What is a Covenant?
Covenants in modern times
We use the word covenant in our ordinary business life quite frequently. If you are employed for a business at the core level where you will know company secrets or where there is fear that you might leave and go work for the competition or start your own business with the insider knowledge you learn from a company, they usually make you sign what is called a covenant not to compete.
Another type of covenant that we see done frequently is the covenant of marriage where a man and a woman come together and enter a covenant vowing to live together for the rest of their lives, loving each other, having sexual relations, sacrificing and mutually supporting one another
So then, in essence, what is a covenant?
In law and ordinary daily use, a covenant is formal agreement between two or more people to do or not do something specified in the covenant. A covenant usually has consequences for failure to keep it and blessings or profit from keeping it.
The Hebrew word for covenant is “berit” and the Greek word is diatheke. In the New American Standard Bible translation, the word covenant occurs 321 times in the bible. Evidently, covenant is something that is important to God. God is a covenant making and a covenant keeping God.
When we talk about a covenant with God or as the word is used in the Bible, the definition is not quite the same as we use it in law and in our ordinary daily work. In law and ordinary daily lives, we work with other human beings. With other fellow human beings, we enter a mutual agreement or alliance by negotiating the terms on an equal basis and then agreeing to make a covenant on those terms.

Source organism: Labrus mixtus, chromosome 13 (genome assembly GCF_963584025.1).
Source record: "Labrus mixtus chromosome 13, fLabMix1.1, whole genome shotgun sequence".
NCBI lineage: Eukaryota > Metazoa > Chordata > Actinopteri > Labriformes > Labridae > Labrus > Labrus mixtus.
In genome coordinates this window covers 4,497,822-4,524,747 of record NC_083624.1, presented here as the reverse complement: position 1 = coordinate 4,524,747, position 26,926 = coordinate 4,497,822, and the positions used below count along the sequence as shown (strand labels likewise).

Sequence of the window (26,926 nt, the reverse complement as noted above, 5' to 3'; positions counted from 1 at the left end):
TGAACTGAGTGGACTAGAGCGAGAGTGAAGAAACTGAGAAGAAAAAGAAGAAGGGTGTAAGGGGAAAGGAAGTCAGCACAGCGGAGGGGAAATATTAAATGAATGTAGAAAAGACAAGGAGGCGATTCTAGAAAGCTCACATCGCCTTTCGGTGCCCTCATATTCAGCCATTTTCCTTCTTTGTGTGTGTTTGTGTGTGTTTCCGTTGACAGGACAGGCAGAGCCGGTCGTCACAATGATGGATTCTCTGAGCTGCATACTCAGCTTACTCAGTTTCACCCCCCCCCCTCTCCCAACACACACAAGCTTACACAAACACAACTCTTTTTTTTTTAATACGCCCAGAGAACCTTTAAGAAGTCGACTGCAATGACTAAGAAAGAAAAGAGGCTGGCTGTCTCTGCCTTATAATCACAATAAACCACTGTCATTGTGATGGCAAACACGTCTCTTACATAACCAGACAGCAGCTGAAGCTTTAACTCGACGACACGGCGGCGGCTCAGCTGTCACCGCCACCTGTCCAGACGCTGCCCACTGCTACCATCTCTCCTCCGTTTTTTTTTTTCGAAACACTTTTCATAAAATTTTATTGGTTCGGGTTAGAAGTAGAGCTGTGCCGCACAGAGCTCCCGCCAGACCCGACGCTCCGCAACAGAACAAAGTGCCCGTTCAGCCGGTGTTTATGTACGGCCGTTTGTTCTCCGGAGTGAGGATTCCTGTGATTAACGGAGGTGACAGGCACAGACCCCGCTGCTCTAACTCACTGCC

Covenants in the Bible
As used in the Bible, the word means an oath-bound promise whereby one party solemnly pledges to bless or serve another in a specific way. In some cases, some conditions must be met before the promise is kept. At other times, the oath-bound promise is made without any conditions. It is an unconditional oath-bound promise.
It’s important to note that as used in the Bible, a covenant is not a mutual contract or alliance between parties but a solemn oath-bound pledge. The covenants between God and man are the types of covenants that are made by the superior without any input from the subordinate in deciding the terms. All that the subordinate (humans) have to do is assent or dissent. It is you take it all or leave it all. But all God’s covenants are acts of his grace.
When the Bible records the making of a covenant, it usually uses a technical phrase “to cut a covenant” (kara berit). This is was a reference to the animal sacrifices that were involved in making a covenant where the animal sacrificed would be cut in two. In some cases, the parties involved would symbolically walk between the pieces of the animal (see Genesis 15). Many other rituals were done during the covenant making process.
Many covenants usually had signs that followed. These signs served as a memorial to remind the parties of the promises they had made. For example, circumcision was a sign of the Abrahamic and Mosaic covenants. Jacob and Laban used a heap of stones. Abraham gave Abimelech seven ewe lambs. In the New Covenant (testament), we see that Baptism and Communion are signs of the new covenant (Rom 6:3-4, Col. 2:9-12).
Three Categories of covenants in the Bible
In the Bible, we see three categories of covenants: between human beings, between nations and between God and humans. For example, Joshua made a covenant with the Gibeonites (Joshua 9:15). Abraham made a covenant with Abimelech at Beersheba. Israel made a covenant with Assyria (Hosea 12:1). And God made several covenants with the people of Israel (in the old covenant) and then with all people who put their faith in Christ (the new covenant).
After reading this, what is a covenant?